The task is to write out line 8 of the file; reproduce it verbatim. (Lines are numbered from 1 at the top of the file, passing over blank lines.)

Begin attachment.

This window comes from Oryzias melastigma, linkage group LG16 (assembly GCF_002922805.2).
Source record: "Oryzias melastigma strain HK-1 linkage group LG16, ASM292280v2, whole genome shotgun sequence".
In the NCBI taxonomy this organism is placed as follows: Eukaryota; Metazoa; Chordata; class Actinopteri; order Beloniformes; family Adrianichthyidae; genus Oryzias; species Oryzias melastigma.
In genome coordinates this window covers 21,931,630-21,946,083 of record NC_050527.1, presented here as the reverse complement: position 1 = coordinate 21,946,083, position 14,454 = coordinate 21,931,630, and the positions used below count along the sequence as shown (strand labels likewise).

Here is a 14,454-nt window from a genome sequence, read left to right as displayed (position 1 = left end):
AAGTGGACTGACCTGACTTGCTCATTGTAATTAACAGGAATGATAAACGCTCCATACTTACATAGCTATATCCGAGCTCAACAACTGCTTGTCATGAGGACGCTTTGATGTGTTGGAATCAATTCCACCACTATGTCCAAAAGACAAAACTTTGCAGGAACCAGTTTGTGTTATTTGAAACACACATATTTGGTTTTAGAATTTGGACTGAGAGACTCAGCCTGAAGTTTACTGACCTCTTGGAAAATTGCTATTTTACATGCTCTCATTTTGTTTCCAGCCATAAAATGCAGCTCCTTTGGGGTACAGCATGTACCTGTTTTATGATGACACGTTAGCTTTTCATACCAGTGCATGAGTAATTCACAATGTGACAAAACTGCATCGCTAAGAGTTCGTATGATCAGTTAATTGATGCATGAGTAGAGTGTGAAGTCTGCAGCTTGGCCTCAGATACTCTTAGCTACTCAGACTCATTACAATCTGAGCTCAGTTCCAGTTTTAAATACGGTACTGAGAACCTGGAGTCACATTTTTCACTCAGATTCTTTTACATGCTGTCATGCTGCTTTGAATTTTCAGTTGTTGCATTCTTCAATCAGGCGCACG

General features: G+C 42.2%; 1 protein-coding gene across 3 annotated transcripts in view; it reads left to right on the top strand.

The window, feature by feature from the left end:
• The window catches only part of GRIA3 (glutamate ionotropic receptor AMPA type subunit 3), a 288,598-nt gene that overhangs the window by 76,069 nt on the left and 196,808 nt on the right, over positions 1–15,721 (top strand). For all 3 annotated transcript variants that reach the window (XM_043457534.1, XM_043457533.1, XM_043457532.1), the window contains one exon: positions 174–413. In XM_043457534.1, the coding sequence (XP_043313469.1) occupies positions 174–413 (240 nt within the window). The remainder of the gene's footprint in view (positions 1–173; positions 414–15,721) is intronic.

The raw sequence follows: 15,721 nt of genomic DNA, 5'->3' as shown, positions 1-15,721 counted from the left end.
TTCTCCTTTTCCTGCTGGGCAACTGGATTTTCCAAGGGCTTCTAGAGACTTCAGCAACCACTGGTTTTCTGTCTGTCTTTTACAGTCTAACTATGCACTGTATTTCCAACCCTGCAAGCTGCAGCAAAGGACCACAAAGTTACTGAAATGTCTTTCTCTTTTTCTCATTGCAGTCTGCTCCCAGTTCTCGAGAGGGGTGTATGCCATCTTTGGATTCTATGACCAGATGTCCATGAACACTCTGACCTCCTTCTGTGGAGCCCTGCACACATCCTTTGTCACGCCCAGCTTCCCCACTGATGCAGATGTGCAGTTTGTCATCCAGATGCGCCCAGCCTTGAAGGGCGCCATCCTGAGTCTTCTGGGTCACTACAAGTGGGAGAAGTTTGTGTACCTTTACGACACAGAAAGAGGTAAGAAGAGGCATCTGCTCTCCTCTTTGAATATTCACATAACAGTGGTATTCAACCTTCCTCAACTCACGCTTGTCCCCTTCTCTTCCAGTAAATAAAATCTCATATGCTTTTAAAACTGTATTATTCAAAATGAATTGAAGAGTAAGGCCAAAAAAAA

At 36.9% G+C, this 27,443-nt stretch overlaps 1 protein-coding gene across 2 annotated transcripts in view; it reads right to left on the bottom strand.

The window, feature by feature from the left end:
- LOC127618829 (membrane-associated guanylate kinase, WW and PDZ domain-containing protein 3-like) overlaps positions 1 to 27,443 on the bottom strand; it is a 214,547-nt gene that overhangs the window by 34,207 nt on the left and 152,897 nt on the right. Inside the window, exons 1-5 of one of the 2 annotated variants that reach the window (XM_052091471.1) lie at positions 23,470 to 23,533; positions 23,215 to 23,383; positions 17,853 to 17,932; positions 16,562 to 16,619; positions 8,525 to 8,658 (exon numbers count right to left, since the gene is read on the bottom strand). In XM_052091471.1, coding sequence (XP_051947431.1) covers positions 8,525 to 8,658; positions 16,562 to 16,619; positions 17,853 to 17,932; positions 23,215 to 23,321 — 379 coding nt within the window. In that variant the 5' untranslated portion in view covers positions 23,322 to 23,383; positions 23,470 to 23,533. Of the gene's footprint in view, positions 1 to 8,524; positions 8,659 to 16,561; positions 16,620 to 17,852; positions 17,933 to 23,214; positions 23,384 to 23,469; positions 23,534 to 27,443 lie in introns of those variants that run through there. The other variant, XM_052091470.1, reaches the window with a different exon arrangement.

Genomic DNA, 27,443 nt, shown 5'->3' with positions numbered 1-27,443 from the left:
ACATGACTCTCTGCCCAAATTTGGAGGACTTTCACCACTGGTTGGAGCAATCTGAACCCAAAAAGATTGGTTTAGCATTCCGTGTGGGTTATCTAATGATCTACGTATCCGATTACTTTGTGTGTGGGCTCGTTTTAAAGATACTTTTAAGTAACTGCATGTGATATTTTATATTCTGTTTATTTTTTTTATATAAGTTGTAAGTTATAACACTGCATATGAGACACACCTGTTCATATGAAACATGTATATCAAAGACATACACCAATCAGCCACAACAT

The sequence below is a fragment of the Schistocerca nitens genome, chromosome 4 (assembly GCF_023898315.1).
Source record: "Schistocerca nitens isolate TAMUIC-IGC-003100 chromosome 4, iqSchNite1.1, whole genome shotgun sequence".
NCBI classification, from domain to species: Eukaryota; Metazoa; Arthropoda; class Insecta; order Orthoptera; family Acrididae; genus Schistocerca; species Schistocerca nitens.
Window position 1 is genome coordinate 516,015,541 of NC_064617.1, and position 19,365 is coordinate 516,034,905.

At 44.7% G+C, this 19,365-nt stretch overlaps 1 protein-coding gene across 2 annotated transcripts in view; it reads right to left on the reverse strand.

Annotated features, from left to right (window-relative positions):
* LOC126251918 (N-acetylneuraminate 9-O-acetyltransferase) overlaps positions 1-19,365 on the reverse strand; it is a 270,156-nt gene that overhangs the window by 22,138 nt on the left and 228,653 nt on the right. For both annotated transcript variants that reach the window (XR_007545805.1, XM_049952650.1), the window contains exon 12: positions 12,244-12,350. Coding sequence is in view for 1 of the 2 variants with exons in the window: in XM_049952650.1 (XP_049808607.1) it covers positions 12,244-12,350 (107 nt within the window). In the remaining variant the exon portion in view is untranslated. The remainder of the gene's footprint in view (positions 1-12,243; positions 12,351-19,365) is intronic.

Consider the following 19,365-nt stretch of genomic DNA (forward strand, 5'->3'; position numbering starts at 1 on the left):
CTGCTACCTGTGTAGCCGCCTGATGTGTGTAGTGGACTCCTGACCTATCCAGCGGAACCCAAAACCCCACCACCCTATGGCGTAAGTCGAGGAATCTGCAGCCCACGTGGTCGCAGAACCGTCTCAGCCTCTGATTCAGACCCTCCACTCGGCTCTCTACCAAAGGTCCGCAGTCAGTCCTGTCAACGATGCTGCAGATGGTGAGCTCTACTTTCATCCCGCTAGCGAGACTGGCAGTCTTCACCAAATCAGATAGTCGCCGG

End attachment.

The window, feature by feature from the left end: